Congress to hear Petraeus on Iraq with eye on U.S. elections

Democrats hope this week's hearings can shift the war's course. GOP wants Clinton, Obama to acknowledge its gains.

Jason Reed/Reuters
Testimony: Army Gen. David Petraeus (l.) and Ambassador to Iraq Ryan Crocker discussed the 'surge' with Congress in September.

The last time Gen. David Petraeus and US Ambassador Ryan Crocker appeared before a congressional panel, the focus was on the military: Could a "surge" of 30,000 US troops reduce the violence in Iraq? Now, seven months later, the calculations of an election year have intervened.

As senators and congressmen prepare this week to question the two men in charge of the US effort in Iraq, the focus will become, more overtly than ever, the US presidential and congressional elections this fall. The stakes couldn't be higher.

That's in part because all three major presidential candidates will question General Petraeus and Ambassador Crocker. But it's also due to the political strategies of the two parties.

For Democrats, hearings this week set up what is likely to be their last bid to change course in Iraq – and to ensure that the next president doesn't inherit a debacle. "We believe there is still time for you to recognize that a change in strategy is necessary to repair the grave damage done to our nation's security," said senior Democrats in a letter last week to President Bush.

Republicans want to force Democrats, especially the two senators on the front lines of the presidential race, to concede progress on the ground in Iraq – an admission that they say will make it harder to make the case for an early withdrawal.

Both sides are looking to Petraeus and Crocker for help in making their case.

Instead of calling for a timetable for withdrawal, senior Democrats last week rallied around a four-point plan that shifts US presence from a combat role to a posture of "strategic overwatch," a concept they credit to Petraeus.

The aim is to create new incentives for the Iraqis to reach a political settlement, so that the US can substantially reduce troop levels.

Then, Washington can redirect resources to other security challenges, such as restoring the highest state of readiness in the Army and Marine Corps; shifting resources to Afghanistan and Pakistan, where Al Qaeda is reportedly back to prewar strength; and rebuilding regional diplomacy.

"We should not allow this debate to come down to who is controlling what block in what city in Iraq," says Sen. James Webb (D) of Virginia, a member of the Senate Armed Services Committee, which leads off the week's hearings on Tuesday.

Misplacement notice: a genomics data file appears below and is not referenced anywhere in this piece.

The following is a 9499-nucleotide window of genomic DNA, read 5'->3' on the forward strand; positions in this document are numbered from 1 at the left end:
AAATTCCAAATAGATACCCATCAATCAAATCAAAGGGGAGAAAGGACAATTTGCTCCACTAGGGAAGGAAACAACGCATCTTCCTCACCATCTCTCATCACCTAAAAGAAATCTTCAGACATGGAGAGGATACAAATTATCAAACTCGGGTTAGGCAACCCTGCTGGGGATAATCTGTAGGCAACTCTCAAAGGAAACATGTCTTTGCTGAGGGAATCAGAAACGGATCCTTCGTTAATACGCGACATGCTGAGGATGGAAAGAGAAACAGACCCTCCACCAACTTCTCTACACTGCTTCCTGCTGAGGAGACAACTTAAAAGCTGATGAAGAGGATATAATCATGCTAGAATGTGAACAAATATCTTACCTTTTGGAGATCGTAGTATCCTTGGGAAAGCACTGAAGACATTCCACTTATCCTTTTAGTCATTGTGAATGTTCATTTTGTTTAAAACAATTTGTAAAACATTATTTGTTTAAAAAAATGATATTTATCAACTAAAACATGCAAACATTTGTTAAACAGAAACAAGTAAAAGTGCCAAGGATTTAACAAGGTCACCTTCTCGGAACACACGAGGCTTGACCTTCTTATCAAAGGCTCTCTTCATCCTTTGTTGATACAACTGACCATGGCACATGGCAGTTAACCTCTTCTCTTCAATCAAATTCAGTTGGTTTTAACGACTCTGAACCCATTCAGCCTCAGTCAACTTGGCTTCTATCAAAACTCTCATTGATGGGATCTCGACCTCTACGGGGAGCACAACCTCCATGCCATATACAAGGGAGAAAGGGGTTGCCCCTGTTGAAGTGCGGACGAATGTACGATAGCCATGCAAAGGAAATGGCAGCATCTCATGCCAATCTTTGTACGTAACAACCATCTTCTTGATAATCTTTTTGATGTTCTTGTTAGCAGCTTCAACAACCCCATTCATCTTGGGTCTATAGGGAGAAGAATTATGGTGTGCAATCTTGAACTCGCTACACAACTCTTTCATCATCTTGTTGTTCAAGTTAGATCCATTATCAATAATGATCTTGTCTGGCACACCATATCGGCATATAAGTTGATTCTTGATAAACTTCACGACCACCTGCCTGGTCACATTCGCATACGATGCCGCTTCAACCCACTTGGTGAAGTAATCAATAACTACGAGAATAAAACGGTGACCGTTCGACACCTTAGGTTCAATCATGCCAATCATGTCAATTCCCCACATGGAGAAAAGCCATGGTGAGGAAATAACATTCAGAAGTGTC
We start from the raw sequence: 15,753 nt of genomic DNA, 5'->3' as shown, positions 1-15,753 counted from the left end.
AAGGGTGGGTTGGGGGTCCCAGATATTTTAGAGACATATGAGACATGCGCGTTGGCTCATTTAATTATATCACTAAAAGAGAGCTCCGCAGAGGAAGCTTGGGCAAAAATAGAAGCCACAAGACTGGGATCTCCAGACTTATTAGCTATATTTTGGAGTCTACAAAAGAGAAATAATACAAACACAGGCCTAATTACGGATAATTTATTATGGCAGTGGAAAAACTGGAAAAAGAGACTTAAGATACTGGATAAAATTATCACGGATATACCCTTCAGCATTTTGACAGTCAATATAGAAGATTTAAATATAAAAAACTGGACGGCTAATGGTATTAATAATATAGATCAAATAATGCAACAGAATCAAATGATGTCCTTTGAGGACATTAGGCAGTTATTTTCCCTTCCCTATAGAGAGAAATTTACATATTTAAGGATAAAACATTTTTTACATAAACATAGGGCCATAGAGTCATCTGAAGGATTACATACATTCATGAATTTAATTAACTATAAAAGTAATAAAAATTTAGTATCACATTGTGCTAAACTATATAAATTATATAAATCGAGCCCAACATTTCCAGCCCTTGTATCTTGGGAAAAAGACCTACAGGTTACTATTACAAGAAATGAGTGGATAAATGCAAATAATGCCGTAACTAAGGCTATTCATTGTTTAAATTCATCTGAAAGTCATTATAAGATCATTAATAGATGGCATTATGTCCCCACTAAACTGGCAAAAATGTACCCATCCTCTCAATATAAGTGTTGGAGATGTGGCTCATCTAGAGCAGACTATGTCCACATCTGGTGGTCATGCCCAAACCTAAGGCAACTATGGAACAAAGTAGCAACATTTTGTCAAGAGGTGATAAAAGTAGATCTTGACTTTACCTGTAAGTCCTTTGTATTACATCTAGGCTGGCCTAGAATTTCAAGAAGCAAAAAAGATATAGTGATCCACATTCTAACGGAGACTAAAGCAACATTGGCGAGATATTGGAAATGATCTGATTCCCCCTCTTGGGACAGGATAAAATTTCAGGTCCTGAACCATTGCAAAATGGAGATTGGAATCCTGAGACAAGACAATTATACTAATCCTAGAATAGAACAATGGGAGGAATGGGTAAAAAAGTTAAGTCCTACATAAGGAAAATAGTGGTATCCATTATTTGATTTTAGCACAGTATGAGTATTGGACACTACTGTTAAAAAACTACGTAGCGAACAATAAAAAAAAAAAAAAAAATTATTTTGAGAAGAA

Democrats need to broaden the debate to the regional impact of US strategy in Iraq and its impact on the fight against international terrorism, he says. "Iraq is not an island in the middle of an ocean."

Other panel hearings this week: the Senate Foreign Relations Committee, also on Tuesday; followed by the House Armed Services and Foreign Affairs panels on Wednesday.

On the House side, Rep. Joe Sestak (D) of Pennsylvania says that there's a danger that this week's hearings could appear to set up Petraeus as the voice of the Bush administration on national-security strategy.

"Allowing one man to set the whole tone by default is to place a single person in the role of defining national-security policy and the public's view of it," says Representative Sestak, a former Navy admiral and defense adviser in the Clinton administration. "What we really need is a comprehensive assessment of our overall security."

In a bid to encourage that broader view, Democrats are highlighting the testimony of other high-ranking military officials on the strains that the war in Iraq has put on US capacity to respond to other security threats, such as in Afghanistan.

In a press briefing last week, House Speaker Nancy Pelosi and Rep. Ike Skelton, who chairs the House Armed Services Committee, previewed the case Democrats will make this week on the need to change national-security priorities.

Citing recent testimony by Adm. Michael Mullen, chairman of the Joint Chiefs of Staff, they said that the most likely near-term attack on the US is likely to come from Al Qaeda "safe havens" in Afghanistan and Pakistan and that the US force level in Iraq "doesn't allow us to fill the need that we have in Afghanistan."

At a time of economic distress for many American families, Democrats also say that the cost of the war – set to surpass $3 trillion, according to a recent estimate by former Clinton economic adviser Joseph Stiglitz – could surpass the crisis in the housing markets as a threat to the economy.

Meanwhile, Republicans aim to keep the questions focused as much as possible on progress on the ground in Iraq. The next steps should be determined by the recommendations of top military commanders in the field, not politicians on the campaign trail, they say.

"What's different today is that we're clearly on a new path toward a successful conclusion of the war in Iraq," says Sen. Lamar Alexander (R) of Tennessee, who chairs the Senate Republican Conference, which is charged with message and outreach. "We should listen to General Petraeus, because he's changed the direction of the war."

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